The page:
Success. Four flights Thursday morning. All against 21-mile wind. Started from level with engine power alone. Average speed through air 31 miles. Longest 59 seconds. Inform press. Home Christmas.
So telegraphed Orville and Wilbur Wright in December 1903, and the formerly earthbound human race never looked back.
A continent away from Kitty Hawk, Seattle was living off the Klondike Gold Rush and timber, the latter attracting a young Yale dropout named William Boeing.
Today, a big part of the future of flight, especially for the airline industry, is encompassed in the 787 Dreamliner. This revolutionary airplane is built of carbon composites for greater strength and lighter weight, as well as including a host of other leading-edge technologies.
The Dreamliner’s wingspan is longer than the distance of Orville Wright’s first flight.
Boeing’s Washington employment of 87,000 ranks it the state’s largest private-sector employer and the crown jewel that makes the Puget Sound region one of the world’s leading aerospace centers.
Yet success rarely comes easy, and just when it seemed as if the Dreamliner was past its delayed and bungled-by-outsourcing birth, a few glitches in operating 787s culminated last Monday with what regulators called “severe fire damage” to the electrical bay in a parked Japan Airlines plane parked at the Boston airport.
No one was hurt. No one was injured. (When the 707 was undergoing training flights by airlines in the late 1950s, people died in two crashes. I don’t mention that as an excuse for Boeing, but only for context.)
It’s not only that Americans are more accustomed to safer flying today. The world — passengers, pilots, competitors, investors, innovators — is watching the Dreamliner with particular vigilance.
This is a hyper-complex airplane in an age that is growing fearful of hyper-complexity.
Precisely because it is such a transformative airplane, it will receive an extra measure of scrutiny for some time. How many times have you heard: “I’m not flying in a plastic airplane.”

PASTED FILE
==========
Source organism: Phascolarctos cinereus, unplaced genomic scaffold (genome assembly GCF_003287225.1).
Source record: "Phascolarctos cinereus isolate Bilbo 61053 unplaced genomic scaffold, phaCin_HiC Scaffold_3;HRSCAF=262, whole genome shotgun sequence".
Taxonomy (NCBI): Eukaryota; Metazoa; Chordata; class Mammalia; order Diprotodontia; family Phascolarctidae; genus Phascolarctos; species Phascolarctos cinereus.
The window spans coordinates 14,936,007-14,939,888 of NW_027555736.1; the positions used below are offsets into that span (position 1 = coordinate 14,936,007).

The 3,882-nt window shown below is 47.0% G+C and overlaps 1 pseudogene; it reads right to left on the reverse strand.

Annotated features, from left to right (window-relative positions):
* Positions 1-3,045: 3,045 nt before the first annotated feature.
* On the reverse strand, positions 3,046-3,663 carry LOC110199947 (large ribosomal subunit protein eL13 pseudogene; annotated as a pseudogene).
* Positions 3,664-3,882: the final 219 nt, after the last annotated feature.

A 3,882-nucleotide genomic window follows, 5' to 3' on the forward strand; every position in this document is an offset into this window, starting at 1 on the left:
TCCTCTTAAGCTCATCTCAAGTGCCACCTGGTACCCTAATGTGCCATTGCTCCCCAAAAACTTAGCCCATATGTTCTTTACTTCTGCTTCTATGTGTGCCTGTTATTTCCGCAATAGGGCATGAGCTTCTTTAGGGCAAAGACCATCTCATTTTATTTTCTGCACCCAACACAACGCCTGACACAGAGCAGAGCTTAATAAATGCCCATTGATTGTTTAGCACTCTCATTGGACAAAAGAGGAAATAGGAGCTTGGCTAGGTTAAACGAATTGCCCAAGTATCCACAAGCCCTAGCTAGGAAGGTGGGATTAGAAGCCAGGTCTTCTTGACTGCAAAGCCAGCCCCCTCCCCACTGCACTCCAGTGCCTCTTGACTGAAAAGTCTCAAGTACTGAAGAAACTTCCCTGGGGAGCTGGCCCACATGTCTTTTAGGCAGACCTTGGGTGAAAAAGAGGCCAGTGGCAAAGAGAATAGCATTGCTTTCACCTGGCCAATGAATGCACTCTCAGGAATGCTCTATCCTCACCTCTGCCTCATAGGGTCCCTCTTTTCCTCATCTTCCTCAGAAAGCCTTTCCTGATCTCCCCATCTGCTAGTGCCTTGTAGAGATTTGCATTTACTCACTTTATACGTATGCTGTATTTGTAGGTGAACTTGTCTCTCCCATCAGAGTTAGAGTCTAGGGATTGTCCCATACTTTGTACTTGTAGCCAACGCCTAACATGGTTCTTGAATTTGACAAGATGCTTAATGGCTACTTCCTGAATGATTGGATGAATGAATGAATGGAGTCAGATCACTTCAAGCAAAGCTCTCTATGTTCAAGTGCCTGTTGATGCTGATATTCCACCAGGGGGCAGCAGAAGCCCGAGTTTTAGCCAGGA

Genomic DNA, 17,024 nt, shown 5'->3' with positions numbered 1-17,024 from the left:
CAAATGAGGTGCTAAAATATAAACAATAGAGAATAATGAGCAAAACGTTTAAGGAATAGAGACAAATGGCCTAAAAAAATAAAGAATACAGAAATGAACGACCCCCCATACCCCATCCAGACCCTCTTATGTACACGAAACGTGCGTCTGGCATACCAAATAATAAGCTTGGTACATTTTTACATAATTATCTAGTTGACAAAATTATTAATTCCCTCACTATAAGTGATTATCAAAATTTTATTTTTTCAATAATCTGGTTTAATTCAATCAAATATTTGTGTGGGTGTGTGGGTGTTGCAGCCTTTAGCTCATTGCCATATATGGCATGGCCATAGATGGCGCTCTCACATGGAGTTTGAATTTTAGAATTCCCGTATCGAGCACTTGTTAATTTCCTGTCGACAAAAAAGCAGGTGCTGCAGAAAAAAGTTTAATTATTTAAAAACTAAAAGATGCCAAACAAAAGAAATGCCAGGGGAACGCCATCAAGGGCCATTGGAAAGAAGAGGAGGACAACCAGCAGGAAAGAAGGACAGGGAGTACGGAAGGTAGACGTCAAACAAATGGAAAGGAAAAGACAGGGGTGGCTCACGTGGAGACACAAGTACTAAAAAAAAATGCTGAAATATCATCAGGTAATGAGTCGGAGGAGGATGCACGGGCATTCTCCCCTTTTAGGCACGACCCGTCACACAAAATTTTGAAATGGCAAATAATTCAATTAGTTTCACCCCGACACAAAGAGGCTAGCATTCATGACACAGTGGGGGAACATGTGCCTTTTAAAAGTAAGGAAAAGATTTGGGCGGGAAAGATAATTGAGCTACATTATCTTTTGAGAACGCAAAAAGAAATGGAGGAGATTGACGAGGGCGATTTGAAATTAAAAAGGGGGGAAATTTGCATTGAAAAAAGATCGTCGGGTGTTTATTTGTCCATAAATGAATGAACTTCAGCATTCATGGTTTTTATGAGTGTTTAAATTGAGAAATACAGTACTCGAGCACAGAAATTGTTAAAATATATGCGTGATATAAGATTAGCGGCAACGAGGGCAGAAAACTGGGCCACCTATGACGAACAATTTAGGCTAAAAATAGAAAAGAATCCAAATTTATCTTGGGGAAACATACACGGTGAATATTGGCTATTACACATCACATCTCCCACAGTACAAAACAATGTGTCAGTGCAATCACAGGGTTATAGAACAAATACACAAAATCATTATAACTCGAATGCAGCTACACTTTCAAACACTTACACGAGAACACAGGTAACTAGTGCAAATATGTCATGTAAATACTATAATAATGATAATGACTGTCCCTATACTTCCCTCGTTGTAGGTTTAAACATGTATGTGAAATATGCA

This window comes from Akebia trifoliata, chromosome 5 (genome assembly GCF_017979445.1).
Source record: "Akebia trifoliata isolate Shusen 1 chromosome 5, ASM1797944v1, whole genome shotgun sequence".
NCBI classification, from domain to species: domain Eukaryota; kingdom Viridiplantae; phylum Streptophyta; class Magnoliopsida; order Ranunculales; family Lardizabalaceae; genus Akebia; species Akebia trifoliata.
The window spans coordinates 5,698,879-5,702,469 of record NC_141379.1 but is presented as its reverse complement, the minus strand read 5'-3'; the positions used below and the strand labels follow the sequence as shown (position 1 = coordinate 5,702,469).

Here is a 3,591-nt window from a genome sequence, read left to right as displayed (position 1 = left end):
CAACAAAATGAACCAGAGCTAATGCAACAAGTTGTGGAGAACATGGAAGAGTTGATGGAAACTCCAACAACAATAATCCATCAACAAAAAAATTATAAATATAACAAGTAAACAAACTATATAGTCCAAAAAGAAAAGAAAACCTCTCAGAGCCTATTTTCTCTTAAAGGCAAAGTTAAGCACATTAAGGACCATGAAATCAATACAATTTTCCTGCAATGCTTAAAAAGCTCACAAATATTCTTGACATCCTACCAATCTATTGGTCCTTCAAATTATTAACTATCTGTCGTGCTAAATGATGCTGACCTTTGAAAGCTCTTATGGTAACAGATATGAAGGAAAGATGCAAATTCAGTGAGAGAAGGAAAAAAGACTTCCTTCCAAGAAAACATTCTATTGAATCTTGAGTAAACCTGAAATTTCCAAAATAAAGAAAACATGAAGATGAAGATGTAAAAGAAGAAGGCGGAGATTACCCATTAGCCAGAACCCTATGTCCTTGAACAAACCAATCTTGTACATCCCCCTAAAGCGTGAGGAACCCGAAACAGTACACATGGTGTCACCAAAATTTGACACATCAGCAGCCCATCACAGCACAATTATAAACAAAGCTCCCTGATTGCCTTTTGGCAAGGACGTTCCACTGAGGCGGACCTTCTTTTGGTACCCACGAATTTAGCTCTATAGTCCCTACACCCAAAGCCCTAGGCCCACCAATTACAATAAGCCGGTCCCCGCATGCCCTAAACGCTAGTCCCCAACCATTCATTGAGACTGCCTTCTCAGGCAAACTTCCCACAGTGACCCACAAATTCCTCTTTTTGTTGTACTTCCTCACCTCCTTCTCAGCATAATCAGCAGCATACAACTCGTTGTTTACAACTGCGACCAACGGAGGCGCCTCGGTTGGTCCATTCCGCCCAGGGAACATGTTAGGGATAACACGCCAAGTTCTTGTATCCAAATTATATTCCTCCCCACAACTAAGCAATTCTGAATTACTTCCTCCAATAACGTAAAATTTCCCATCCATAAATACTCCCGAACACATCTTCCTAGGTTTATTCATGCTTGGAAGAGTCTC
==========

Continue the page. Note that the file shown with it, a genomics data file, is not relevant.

The lithium-ion battery that caught fire in Boston is one of the airplane’s leaps forward, part of an advanced electrical system that saves weight and fuel costs.
So last week, Boeing definitely had a public-relations problem.
The serious battery fire was easily conflated with other, unrelated, incidents, including a 787 forced to make an emergency landing in New Orleans last month. The day after the battery fire, a fuel leak was found in a Dreamliner, also in Boston. Boeing shares fell in a mini-panic.
By Thursday, the stock had stabilized and Boeing’s leadership was giving confident and assuring statements.
“I’m 100 percent convinced the airplane is safe to fly,” 787 chief project engineer Mike Sinnett told reporters.
I’m 99 percent convinced Boeing didn’t expect 2013 to start this way. It surpassed Airbus in sales and deliveries last year.
Hiring is up, with more than 5,000 new jobs added in 2012, and growth expected to continue.
Challenges remained, such as moving swiftly on the 737 MAX and a potential strike by the engineering union.
But not Dreamliner trouble. Again.
The battery fire may well prove to be one of the glitches expected in a new airplane. (We don’t even read about most of the everyday problems in commercial aviation from seasoned airplanes.)
Yet last week reinforced the extraordinary pressure the Dreamliner exerts on the company. The company hopes to sell 5,000 of the jets over the next 20 years while leapfrogging Airbus technologically and addressing a future of unpredictable fuel costs.
Yet the many production delays kept pushing back the point at which the 787 becomes profitable.
More delays and too many canceled orders because of a loss of confidence could lead the Dreamliner to become the airplane that busted the company.
What if another issue causes the government to ground the plane or revoke its extended-operations certification that allows for valuable transoceanic flights?
The nightmare scenario would be that the battery fire is not isolated, but linked back to the extreme outsourcing and budgetary decisions made by Boeing executives. When the suits forgot the company’s competitive advantage lay with its engineering strength in the Seattle area, not with Jack Welch-style management in Chicago.
Another nightmare: A strike by the people Boeing will depend on now to find the cause of this battery fire incident and to find a fix to ensure it never happens again, its engineering professionals, are talking of a strike.
The prospect is so irrational and destructive that one is tempted to discount it.
Fortunately, these are unlikely.
Boeing is ramping up assembly and delivery of the jetliner at both Everett and its North Charleston, S.C. plant.
Last week’s Dreamliner episodes, and the international attention they generated, should be enough to give both sides pause.
This will be a pivotal year for Boeing, which is juggling many projects at once. It can’t afford to drop one.
The Wright measure remains the same, after nearly 110 years: Success.
You may reach Jon Talton at firstname.lastname@example.org
About Jon Talton
Jon Talton comments on economic trends and turning points, putting them into context with people, place and the environment in the Pacific Northwest